NEWM-N 132 Game Design Psychology: Theory and Prototyping
- Prerequisite(s): None
- Delivery: On-Campus
This course explores the application of cognitive psychology and theories of learning and motivation to the design and prototyping of games. Students learn how to create games that are fun to play, and evaluate and improve games that may not be, based on psychological concepts, theories, and findings.
This course is approved for the Social Sciences component of the General Education core.
- Demonstrate an understanding of the basic concepts, theories, and findings of psychology, including perception, attention, and memory, in the context of games.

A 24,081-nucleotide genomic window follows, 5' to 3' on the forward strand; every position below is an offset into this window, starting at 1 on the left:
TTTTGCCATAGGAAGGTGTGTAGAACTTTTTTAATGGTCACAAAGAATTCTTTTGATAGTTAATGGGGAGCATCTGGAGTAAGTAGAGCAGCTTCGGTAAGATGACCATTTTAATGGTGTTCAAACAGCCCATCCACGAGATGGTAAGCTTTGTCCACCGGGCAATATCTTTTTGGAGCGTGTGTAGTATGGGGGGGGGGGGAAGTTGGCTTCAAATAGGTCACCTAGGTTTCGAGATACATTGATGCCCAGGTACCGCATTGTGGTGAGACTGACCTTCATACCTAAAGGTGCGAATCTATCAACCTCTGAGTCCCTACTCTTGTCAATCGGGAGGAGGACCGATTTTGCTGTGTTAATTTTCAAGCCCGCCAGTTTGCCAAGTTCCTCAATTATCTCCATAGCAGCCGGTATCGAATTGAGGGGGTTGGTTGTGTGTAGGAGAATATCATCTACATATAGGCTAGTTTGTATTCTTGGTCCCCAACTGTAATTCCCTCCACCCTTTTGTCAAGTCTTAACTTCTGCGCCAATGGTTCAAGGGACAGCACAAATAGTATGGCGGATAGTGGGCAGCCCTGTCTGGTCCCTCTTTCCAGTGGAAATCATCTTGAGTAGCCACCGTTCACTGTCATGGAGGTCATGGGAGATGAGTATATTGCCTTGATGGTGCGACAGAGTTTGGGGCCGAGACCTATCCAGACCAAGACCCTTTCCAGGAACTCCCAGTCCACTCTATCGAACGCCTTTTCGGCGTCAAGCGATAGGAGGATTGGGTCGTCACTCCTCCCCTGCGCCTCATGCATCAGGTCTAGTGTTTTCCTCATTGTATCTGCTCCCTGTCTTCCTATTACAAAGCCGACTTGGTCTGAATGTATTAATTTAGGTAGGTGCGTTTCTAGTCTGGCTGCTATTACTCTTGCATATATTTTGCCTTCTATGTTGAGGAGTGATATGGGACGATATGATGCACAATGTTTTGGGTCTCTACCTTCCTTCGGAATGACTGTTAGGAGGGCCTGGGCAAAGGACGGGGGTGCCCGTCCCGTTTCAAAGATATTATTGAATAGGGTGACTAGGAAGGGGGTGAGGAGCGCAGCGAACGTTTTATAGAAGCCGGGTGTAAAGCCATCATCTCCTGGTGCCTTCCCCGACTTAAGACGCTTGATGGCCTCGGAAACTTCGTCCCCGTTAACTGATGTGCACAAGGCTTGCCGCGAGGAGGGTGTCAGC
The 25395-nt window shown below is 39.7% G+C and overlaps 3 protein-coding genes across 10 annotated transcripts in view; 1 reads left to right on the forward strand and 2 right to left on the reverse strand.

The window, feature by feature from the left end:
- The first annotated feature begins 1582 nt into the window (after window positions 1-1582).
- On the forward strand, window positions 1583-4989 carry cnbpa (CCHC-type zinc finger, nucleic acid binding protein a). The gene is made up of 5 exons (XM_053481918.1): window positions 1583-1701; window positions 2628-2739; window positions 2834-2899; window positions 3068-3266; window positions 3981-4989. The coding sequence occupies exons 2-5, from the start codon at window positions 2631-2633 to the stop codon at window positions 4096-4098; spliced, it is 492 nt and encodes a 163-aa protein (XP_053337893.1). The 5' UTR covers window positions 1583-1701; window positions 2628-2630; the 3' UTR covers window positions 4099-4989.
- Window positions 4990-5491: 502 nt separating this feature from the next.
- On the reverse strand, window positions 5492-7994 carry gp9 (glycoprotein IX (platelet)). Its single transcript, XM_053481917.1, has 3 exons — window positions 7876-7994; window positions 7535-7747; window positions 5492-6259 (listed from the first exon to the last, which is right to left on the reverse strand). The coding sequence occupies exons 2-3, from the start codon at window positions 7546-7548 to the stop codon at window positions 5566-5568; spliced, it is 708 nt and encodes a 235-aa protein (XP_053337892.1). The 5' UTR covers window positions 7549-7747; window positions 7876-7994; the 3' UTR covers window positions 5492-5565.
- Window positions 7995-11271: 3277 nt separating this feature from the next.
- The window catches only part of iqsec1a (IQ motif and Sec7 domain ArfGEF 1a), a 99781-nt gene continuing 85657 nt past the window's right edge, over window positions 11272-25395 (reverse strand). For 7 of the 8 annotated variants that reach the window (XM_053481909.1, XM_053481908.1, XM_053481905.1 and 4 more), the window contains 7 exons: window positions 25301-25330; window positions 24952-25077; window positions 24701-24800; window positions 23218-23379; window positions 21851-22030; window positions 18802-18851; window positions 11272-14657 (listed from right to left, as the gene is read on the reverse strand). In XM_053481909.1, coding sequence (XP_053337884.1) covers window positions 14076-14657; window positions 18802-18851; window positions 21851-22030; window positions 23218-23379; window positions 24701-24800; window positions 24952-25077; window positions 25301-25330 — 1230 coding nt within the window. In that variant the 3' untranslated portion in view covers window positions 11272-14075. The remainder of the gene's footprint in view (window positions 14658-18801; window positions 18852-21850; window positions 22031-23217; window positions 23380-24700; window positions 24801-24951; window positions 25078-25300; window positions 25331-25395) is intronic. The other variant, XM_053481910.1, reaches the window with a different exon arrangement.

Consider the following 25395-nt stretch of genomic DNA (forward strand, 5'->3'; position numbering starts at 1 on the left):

- Explain descriptive theories of human problem solving and decision-making.
- Discuss formal game elements that can be used to increase cognitive flow during gameplay.
- Compare and contrast operant conditioning and self-determination theory as they apply to videogames and social network games.
- Relate individual differences (e.g., age, gender, education) to gameplay efficiency, effectiveness, and satisfaction.
- Discuss the relation between psychology and ethics in game design.
- Conceptualize and prototype games by using formal and dramatic game elements motivated by psychological theories.
- Evaluate games by applying research methods from psychology and human factors.
- Adobe Photoshop
Policies and Procedures
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